Saturday, September 28, 2013

Speculation blamed for price hike of houses

Alyaa Azhar
 | September 28, 2013
PETALING JAYA: Speculation is the main cause in the price hike of houses, while other causes such as buying of property by foreigners have also contributed to the ever expanding dilemma.
National House Buyers Association (HBA) secretary-general Chang Kim Loong said that if it is not due to speculation, more people would afford to buy houses.
“Speculators have taken advantage of the low stamp duties to accumulate multiple properties,” he said, explaining that speculators manipulate property prices with developers.
Chang also said that a low Real Property Gains Tax (RPGT) has been a reason which has fuelled false demand and excessive speculation.
PAS research centre executive director Dzulkefly Ahmad also admitted that speculation is indeed the main cause of price hike and must be tackled using appropriate measures.
“The announcement made by Bank Negara Malaysia (BNM) governor [Zeti Akhtar Aziz] weeks ago that it would not be introducing any more cooling measures to handle speculation and price hike was met with mixed feelings.
“However, many would believe that measures would ultimately be put in place albeit cautiously so as not to stifle growth because growth is also construction-driven and the construction industry is closely related to the property market.
“Regardless, prices of housing are high and are increasing, so measures are needed to solve the problem,” he said.
Parti Sosialis Malaysia (PSM) national treasurer A Sivarajan also agreed that speculation has been going for far too long.
“The RPGT should be increased to reduce speculation,” he said.
Internal migration
However, a property expert who declined to be named said that an increased RPGT would not affect the demand of houses.
“If they increase it a further 5%, its impact won’t be much. Also, speculation does not happen everywhere as it depends on the location,” he said.
The RPGT was re-introduced in 2010, and the government has been increasing it gradually. In Budget 2013, the government revised the RPGT to 15% from 10% for properties sold within two years and for properties sold between two and five years, the rate was revised to 10% from 5%.
Professor at the Universiti Tun Abdul Razak Graduate School of Business, Barjoyai Bardai meanwhile said that many consumers have taken advantage in buying property, only to sell it back.
“And this in turn might trap low income buyers who have been advised to buy property at the last minute, only to find out that the price then does not go up,” he said.
Although speculation remains a major factor in the increasing price of houses, other factors have contributed in the national problem, too.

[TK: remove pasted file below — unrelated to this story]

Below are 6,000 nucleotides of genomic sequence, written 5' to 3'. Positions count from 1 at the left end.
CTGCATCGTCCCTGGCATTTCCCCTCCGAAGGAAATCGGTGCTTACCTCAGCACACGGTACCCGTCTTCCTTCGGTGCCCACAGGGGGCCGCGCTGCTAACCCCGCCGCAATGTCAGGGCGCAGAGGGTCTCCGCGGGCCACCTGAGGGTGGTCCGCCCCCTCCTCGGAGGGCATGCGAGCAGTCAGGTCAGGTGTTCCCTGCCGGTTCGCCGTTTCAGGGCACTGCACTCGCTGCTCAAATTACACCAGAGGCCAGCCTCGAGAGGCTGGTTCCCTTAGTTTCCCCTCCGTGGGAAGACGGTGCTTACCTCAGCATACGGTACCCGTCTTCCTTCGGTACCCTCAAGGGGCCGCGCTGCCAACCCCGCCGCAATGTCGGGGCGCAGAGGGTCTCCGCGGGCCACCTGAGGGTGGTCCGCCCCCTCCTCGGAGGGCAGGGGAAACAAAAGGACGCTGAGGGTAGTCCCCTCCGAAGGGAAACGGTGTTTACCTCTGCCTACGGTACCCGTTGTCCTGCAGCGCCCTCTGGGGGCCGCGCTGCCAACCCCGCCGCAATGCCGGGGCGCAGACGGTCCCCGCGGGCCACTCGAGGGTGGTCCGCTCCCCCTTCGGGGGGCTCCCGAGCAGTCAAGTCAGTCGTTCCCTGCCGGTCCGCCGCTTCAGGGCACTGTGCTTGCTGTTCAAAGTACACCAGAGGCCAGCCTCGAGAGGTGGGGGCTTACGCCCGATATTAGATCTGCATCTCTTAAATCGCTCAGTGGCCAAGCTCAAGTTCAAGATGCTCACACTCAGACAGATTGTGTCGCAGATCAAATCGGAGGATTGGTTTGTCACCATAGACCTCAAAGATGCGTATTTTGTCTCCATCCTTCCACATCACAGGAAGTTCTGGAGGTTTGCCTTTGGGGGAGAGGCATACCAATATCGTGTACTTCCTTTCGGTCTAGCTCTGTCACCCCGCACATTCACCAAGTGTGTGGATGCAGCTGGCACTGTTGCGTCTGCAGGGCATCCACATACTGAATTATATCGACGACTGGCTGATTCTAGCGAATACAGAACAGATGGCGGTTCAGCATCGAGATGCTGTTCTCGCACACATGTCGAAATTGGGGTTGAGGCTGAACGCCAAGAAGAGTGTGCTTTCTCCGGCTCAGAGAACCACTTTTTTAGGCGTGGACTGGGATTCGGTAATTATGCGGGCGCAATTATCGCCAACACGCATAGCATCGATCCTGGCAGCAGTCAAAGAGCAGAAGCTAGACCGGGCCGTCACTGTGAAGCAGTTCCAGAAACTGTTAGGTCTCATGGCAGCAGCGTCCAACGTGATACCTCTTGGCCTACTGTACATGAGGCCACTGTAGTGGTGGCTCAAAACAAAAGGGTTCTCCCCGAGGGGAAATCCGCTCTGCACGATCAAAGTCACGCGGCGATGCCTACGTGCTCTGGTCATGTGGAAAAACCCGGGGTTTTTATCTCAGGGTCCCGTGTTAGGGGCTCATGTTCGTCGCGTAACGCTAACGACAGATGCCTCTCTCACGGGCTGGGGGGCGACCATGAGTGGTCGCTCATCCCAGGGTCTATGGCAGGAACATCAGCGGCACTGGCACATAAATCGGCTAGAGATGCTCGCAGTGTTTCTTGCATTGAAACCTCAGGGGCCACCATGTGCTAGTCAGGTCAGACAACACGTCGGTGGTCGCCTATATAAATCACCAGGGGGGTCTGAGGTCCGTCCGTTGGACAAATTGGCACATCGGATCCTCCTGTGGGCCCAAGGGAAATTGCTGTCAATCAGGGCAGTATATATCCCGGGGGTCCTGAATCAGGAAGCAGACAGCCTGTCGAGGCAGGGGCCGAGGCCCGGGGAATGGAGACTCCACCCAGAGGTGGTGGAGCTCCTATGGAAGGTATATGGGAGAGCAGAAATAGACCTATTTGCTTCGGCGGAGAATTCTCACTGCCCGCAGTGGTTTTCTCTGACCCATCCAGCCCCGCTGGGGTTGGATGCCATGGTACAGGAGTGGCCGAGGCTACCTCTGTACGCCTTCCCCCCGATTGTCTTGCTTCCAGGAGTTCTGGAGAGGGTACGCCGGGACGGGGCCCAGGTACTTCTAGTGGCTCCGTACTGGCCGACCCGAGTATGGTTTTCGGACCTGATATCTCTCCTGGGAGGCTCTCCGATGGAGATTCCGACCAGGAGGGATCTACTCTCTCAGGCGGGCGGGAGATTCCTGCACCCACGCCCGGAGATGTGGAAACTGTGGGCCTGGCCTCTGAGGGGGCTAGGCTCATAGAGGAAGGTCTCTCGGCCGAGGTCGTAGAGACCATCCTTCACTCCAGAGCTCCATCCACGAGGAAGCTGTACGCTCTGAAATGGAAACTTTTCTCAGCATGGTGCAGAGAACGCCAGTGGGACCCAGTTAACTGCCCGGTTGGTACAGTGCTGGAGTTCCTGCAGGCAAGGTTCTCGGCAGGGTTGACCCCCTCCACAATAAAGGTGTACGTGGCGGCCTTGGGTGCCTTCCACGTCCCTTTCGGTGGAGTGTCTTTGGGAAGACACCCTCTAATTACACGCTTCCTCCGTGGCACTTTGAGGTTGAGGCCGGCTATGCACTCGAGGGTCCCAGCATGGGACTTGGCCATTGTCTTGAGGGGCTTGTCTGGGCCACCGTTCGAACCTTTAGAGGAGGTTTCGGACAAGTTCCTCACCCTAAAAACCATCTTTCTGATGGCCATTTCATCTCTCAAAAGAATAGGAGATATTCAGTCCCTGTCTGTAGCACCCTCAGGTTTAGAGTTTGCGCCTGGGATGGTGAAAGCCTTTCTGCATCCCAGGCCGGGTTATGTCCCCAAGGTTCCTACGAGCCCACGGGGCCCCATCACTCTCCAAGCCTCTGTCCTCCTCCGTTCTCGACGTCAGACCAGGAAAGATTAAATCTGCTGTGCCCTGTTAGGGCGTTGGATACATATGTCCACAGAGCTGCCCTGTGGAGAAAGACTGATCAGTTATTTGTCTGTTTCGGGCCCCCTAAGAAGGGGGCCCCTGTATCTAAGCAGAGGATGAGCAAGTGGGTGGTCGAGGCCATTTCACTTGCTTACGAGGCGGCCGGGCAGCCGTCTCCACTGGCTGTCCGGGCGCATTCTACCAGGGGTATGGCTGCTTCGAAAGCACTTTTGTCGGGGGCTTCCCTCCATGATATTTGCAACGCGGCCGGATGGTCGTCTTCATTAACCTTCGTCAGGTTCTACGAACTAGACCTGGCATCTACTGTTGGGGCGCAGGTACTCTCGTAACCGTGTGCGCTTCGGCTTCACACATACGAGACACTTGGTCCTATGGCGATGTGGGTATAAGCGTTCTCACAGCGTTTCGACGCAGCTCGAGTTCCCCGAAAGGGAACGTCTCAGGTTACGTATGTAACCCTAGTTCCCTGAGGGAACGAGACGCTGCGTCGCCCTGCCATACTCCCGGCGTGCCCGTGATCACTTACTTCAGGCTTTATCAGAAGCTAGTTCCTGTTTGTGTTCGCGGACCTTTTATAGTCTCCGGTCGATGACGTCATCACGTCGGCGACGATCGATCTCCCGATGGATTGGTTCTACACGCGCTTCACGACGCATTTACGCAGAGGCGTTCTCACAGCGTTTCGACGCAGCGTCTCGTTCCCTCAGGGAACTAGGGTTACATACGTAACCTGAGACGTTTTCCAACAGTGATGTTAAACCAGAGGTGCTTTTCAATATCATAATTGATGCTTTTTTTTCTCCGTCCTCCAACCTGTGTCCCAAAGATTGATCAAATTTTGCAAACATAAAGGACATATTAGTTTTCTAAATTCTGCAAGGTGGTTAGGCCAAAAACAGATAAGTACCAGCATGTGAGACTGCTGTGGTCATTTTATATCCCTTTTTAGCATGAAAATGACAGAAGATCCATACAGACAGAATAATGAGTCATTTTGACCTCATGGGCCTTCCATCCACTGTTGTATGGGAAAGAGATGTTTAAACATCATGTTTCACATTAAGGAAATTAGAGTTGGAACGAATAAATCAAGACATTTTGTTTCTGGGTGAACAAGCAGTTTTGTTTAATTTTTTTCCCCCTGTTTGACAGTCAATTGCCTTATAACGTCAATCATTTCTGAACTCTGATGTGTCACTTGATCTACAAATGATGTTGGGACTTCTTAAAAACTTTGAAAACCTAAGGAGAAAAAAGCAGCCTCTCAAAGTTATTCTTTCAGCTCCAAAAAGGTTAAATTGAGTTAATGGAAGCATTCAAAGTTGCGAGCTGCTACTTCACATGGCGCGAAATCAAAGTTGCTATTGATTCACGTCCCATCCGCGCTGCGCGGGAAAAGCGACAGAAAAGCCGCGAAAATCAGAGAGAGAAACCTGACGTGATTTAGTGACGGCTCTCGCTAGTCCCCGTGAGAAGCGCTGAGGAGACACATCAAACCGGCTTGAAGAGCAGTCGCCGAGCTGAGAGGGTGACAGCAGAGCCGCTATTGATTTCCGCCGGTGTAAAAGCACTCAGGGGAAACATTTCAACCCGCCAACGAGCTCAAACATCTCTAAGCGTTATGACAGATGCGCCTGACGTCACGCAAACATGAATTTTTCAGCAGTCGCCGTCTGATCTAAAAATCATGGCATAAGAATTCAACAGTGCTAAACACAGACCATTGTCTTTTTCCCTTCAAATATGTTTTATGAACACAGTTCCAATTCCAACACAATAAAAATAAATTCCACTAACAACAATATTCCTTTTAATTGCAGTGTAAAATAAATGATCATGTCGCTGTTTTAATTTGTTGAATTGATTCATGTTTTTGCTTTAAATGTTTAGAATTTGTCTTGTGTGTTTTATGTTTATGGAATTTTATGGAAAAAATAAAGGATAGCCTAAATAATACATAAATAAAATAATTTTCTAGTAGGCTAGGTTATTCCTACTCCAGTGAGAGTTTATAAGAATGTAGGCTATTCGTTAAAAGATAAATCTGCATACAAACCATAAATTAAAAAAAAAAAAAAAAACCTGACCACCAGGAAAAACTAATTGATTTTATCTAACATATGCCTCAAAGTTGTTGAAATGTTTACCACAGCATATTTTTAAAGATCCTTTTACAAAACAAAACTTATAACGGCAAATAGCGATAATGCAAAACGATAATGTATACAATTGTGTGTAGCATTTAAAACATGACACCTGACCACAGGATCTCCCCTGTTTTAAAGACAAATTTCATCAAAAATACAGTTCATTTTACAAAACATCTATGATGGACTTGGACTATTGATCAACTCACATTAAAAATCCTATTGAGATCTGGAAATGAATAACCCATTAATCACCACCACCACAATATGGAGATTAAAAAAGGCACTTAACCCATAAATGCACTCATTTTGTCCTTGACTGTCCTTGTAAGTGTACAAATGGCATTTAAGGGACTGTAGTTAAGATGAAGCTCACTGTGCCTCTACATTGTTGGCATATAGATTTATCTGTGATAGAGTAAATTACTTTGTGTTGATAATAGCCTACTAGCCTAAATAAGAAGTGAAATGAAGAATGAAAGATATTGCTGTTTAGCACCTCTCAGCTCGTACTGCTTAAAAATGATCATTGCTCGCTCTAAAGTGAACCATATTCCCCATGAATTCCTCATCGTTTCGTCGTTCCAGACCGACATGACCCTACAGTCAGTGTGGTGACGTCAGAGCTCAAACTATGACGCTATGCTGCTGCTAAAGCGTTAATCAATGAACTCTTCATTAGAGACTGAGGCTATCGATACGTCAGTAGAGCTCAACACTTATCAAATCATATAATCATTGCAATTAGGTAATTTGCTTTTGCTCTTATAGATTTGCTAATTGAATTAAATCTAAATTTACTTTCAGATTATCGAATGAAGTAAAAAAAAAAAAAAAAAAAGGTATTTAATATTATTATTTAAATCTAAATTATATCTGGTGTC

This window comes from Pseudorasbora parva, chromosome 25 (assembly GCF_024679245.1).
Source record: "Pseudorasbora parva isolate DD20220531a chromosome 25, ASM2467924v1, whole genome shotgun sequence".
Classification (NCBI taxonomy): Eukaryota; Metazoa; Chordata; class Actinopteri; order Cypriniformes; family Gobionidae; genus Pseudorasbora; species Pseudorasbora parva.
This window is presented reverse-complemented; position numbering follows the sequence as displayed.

The property expert claimed that a higher demand for houses especially in the Klang Valley has contributed to the price hike of houses.
“The price hike is due to internal migration, people from small towns move to the Klang Valley and every year that happens as we have fresh graduates who migrate here, which has led to the higher demand of houses.
“Price of houses also increase because construction costs have likewise increased,” he said.
He also said that buying of properties by foreigners is not the main factor in the increase of property prices.
“We do not have many foreign property buyers. Even in Iskandar (Johor Baru), Singaporeans do not buy the properties there much,” he said.
No comprehensive planning
Sivarajan however disagreed and said that the many foreigners and expatriates buying properties here have led to the cost of the overall market price of houses to increase, citing the Iskandar project.
He also lamented that there is a huge gap between what the working class who struggle with minimum wage can afford and the price of houses.
“The rule of thumb for anyone buying a house is that the repayment cannot be more than a third of what they earn.
“A vast majority of people, those from the bottom 40% who earn between RM1000 to RM1500 can only afford houses around the range of RM40,000. But, there is no decent housing that is below RM100,000,” said Sivarajan who added that the working class lack affordable housing schemes.
“Public housing schemes like the People’s Housing Programme (PPR) are supposed to be transit homes, but we find that people have been staying for more than five years.
“This is because they can only pay rental, there is no way they can afford to buy a house,” he said.
He also opined that there has been no comprehensive planning made by the government from the start.
“Yes, for example, they build low-cost housing at Bukit Beruntung. However, travelling there is near to impossible as there is no public transportation.
“And if the government builds houses below RM100,000, it is out of the reach of the urban poor. This is all the consequence of ill-planning by the government,” he said.
Barjoyai however quipped that the rising price of properties is a natural phenomena in the economic cycle and happens every 10 years, ending when the property market peaks.
Commenting on foreigners buying property here, he admitted that it is more rampant in Johor.
“By allowing them to buy properties here, it will improve our economy as it will broaden the scope of the country’s property market, making it more competitive,” he said.
He also said that as the country is moving towards developed nation status, the migration rate will increase.
“By 2020, 70% of Malaysia’s population will be living in urban areas. Lodging would be a critical problem as the rental would be expensive,” he said.
Commenting on Federal Territories Minister Tengku Adnan Tengku Mansor who said that people should not be buying houses if they cannot afford it, he said: “That’s the right statement, now is not the right time to buy properties.
“People should not be buying beyond their means,” he said.

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